Die Langen Kerls

Die Langen Kerls

As far as Prussian King Frederick Wilhelm the First was concerned, size mattered. For his army, that is. And not just the number of soldiers either (which he increased from 38 000 to 83 000 during his reign), which was at least part of the reason he became known as the Soldier King.

He also wanted big soldiers. Giants. He took the regiment number six, made himself the regimental commander and decided upon a minimum height requirement: six Prussian feet, which works out to 6’2” (or 1.88 m). This remains well above average height, even today, let alone in the seventeenth century.

Frederick William I himself was a much more ordinary 5’3” (or 1.60 m). They were called the Potsdamer Riesengarde (Giant-Guard) or, unofficially, the lange kerls (tall guys).

Why Such Tall Soldiers?

How GIANT armies served in Prussia - Russia Beyond

So, why create an army of such large men? There are a few theories. There’s the idea that the larger-than-normal wingspan of these men made loading the muzzle-loaders of the time quicker and easier. Certainly, there is an intimidation factor.

The King would put his Giant Guards on display when he had visiting dignitaries from other nations, which would certainly have been quite the spectacle, and while their uniform was similar to other Prussian regiments of their day, the highly ornate and especially tall hats only served to heighten these giants further.

Word naturally got around among these other leaders regarding King Wilhelm’s obsession with tall soldiers, so that it became quite a common gift choice: if you were stuck for an idea for him, just send him some big men! Peter the Great did so after receiving the Amber Room. Naturally, it became quite an international regiment.

But the King’s obsession with these “lange Kerls” seems to go beyond any kind of practical use, particularly since many of the men suffered from genetic defects and gigantism which made them physically unfit for combat. He was reported to have once said that he preferred these men to the most beautiful of women, and he would drill them personally at his Potsdam palace and order them to march; with a trained bear up front. He also enjoyed painting them in his leisure time.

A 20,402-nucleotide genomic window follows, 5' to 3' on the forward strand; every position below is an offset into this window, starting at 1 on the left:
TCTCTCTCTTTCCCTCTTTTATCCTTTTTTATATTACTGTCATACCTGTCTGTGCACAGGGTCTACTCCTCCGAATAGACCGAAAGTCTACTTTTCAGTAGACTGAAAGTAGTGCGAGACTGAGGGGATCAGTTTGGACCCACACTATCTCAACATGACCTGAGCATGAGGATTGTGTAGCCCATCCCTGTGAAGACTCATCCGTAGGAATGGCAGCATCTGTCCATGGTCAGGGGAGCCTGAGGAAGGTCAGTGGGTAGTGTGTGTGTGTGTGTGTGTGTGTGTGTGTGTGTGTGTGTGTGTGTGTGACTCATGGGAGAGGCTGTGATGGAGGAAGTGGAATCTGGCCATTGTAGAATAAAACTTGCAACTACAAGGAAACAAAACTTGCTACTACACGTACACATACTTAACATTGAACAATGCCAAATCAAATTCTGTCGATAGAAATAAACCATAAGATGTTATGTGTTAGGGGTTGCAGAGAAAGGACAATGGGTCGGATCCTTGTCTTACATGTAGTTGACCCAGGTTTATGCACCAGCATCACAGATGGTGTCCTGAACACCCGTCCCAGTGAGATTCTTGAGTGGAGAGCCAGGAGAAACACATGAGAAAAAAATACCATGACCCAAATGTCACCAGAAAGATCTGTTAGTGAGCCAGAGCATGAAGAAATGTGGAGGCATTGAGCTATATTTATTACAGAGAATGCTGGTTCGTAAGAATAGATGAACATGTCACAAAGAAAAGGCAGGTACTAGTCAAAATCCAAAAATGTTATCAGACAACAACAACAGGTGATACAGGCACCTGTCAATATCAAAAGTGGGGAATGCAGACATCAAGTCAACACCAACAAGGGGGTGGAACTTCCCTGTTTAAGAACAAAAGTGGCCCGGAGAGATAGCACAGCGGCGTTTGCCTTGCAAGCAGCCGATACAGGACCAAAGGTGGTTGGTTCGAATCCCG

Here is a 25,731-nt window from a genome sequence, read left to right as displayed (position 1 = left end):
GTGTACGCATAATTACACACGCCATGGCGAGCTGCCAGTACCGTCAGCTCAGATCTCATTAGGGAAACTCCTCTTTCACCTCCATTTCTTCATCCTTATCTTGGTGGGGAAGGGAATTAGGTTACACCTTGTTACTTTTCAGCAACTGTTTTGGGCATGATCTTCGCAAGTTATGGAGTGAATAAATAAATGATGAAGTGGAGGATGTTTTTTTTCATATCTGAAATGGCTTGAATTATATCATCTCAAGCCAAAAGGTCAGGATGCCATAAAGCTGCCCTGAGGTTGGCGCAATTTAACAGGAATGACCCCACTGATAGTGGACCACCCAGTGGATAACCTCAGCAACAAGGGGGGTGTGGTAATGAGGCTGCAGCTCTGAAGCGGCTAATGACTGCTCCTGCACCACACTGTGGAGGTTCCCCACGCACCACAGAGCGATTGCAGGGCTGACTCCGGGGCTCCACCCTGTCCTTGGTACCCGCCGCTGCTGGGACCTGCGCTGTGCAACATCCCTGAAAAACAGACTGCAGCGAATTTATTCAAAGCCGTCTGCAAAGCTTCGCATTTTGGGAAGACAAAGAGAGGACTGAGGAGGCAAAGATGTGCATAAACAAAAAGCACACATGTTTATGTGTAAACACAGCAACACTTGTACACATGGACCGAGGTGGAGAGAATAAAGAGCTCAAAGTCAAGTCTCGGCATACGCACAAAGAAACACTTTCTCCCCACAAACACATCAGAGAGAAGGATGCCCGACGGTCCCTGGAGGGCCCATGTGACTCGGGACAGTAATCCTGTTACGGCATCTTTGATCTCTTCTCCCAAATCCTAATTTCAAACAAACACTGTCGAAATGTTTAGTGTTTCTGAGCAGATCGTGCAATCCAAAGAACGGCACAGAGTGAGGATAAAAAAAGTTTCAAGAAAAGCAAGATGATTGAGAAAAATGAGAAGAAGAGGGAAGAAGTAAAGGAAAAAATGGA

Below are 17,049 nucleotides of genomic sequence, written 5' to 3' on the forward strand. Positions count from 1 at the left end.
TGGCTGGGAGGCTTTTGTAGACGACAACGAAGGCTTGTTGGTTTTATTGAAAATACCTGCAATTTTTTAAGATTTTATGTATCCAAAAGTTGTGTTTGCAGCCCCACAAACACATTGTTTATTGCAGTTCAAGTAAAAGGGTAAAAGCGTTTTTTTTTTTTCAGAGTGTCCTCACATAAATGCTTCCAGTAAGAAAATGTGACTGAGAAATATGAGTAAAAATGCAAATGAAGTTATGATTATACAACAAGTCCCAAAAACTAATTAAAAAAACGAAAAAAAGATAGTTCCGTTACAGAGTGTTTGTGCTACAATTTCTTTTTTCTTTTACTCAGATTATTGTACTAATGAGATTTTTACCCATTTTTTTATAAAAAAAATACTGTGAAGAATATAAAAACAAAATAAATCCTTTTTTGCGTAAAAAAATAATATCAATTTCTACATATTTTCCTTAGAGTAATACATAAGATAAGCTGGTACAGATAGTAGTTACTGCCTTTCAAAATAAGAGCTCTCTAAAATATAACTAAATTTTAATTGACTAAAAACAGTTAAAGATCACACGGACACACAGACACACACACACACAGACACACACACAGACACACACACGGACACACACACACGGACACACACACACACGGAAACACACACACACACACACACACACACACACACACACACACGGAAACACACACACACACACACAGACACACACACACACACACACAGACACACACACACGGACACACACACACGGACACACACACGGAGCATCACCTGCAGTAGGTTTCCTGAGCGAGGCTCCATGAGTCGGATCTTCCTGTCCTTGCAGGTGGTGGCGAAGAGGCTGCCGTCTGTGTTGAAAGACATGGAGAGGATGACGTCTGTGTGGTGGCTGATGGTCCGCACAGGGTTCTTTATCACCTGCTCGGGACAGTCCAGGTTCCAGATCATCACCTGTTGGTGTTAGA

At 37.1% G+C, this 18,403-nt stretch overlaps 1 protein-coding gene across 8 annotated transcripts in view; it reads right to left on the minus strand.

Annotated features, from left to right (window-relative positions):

Due to the scarcity of tall men, it was of course a challenge to recruit for the regiment. The King made the prospect as attractive as possible by paying and feeding this regiment more than most others. He would also try and actively recruit men of such stature from other armies.

But, even so, press-ganging was common, which is where someone is forced into military service against their will. One of the tallest recorded members of the lange Kerls, a 7’1” (or 2.17 m) Irishman by the name of James Kirkland, was bound, gagged and forced into such service in 1730.

After the King Died

Portrait of Frederick William I of Prussia , 1688 – 1740 | Artware Fine Art

Since 1990, however, you did have a choice. Yes, despite the original regiment falling into disuse after the King passed away (Frederick the Great did not share his Father’s enthusiasm) and then being disbanded after Napoleon’s victory over Prussia in 1806, the regiment was revived as a historical pastime. Large men still meet up and practice the original dress and drill of 1726, and travel the world doing presentations and speaking about the traditions.

Verein Lange Kerls in Potsdam: Es kommt doch auf die Größe an

Have you ever heard of the Battle of the Teutoburg Forest? Or are you interested in visiting a museum in Germany? If you’d like to know more about this and German history in general, we have a whole series of articles about the topic on our blog.


‘Die Langen Kerls 1675/1713 bis 1806’, Rolf Fuhrmann

Legendäre „lange Kerls“. Quellen zur Regimentskultur der Königsgrenadiere Friedrich Wilhelms,’ Jürgen Kloosterhuis


Here are some questions people ask about the Potsdam Giants.

Who were the giant soldiers of Potsdam?

The giant soldiers of Potsdam were members of the Potsdam Giants founded by Frederick William I of Prussia in the 18th century. They were selected for their height and strength, and the regiment became known for its imposing appearance.

Why were grenadiers tall?

Grenadiers were often chosen for their height to enhance their physical presence on the battlefield. Being tall was thought to convey a sense of strength and intimidation, which was considered advantageous in warfare.

How big was the Prussian army in 1870?

In 1870, during the Franco-Prussian War, the Prussian army was a formidable force with approximately 500,000 soldiers. This well-disciplined and highly organized army played a crucial role in the war against France.

Summing Up: Die Langen Kerls

So, that was the story of these towering men in the Prussian army and the regiment’s revival in 1990. Today, enthusiasts embrace the legacy, practicing the original dress and drill of 1726, sharing this historical oddity with the world. So, if you’re tall enough, maybe this is a good way to culturally integrate and practice your SmarterGerman!